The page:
Arch of the Sergii

Pula, Croatia

Arch of the Sergii is an Ancient Roman triumphal arch located in Pula, Croatia. The arch commemorates three brothers of the Sergii family, specifically Lucius Sergius Lepidus, a tribune serving in the twenty-ninth legion that participated in the Battle of Actium and disbanded in 27 BC . This suggests an approximate date of construction to 29-27 BC. The arch stood behind the original naval gate of the early Roman colony. The Sergii were a powerful family of officials in the colony and retained their power for centuries.

The honorary triumphal arch, originally a city gate, was erected as a symbol of the victory at Actium. As the main inscription proclaims, it was paid for by the wife of Lepidus, Salvia Postuma Sergia, sister of the three brothers. Both of their names are carved in the stone along with Lucius Sergius and Gaius Sergius, the honoree's father and uncle respectively. In its original form, statues of the two elders flanked Lepidus on both sides on the top of the arch. On either side of the inscription, a frieze depicts cupids, garlands and bucrania.

This small arch with pairs of crenelated Corinthian columns and winged victories in the spandrels, was built on the facade of a gate (Porta Aurea) in the walls, so the part, visible from the town-side, was decorated. The decoration is late hellenistic, with major Asia Minor influences. The low relief on the frieze represents a scene with a war chariot drawn by horses.

This arch has attracted the attention of many artists, like Michelangelo.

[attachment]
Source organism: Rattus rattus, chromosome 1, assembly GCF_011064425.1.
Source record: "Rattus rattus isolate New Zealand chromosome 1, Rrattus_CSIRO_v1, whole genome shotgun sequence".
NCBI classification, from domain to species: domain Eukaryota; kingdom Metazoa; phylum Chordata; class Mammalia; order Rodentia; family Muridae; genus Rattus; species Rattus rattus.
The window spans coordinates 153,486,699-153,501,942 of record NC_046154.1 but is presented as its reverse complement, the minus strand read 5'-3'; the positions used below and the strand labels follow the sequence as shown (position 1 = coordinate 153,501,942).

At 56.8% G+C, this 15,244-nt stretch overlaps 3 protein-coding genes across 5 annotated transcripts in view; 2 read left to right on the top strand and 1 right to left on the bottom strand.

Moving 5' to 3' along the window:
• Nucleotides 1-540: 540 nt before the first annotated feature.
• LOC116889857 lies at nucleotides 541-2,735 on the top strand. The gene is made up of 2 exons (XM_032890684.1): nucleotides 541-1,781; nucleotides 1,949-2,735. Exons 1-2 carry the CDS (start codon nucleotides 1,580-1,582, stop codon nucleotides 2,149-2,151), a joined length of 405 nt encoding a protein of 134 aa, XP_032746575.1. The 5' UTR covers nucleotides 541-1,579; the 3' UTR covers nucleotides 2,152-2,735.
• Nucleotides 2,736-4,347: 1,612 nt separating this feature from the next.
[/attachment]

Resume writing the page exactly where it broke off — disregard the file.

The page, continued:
References:

Comments

Your name

Website (optional)



Details

Founded: 29-27 BC
Category: Prehistoric and archaeological sites in Croatia

More Information

en.wikipedia.org

Rating

4.5/5 (based on Google user reviews)

User Reviews

Joan Prowse (36 days ago)
Not much to report as the monument is free to view. As expected and great if you like the thought of seeing something that was built over 2000 years ago as it is still intact and good to see up close.
Jordan Quinn (43 days ago)
Located directing at the opposite end of the Forum as Forum Square, this Arch is literally the gateway to the modern day Forum. Once passing through the Arch you will experience old Pula at it's finest. For hundreds of meters the Forum is lined with clothing, jewelry, candy, ice-cream, novelty items, restaurants, coffee shops, and more. As for my wife and I, this is one of our favorite places to spend our time in Pula when we feel like taking a stroll in the early morning or evening.
Tatjana (43 days ago)
Named the Golden Gate, this is a beautiful ancient Roman remain dated 27 BC. It is amazing to see it and wonder about all the history this rich architectural craft has witnessed. Feeling fortunate to have been born in this city and stomping the same grounds as the Romans did centuries ago. Precious for a history lover.
aljosa herak (2 months ago)
. MBTriumphal Arch or Golden gate used to be one of two entries is in Pula...more than 3000 years ago. I knew my mum was holding and was taking me through Golden Door :) then kindergarten auntie, then girl I liked... every time different story would go under the same old Arch, leaving the end of story unknown. My story goes on, Arch is still on one the same place.. waiting for for million other stories to come..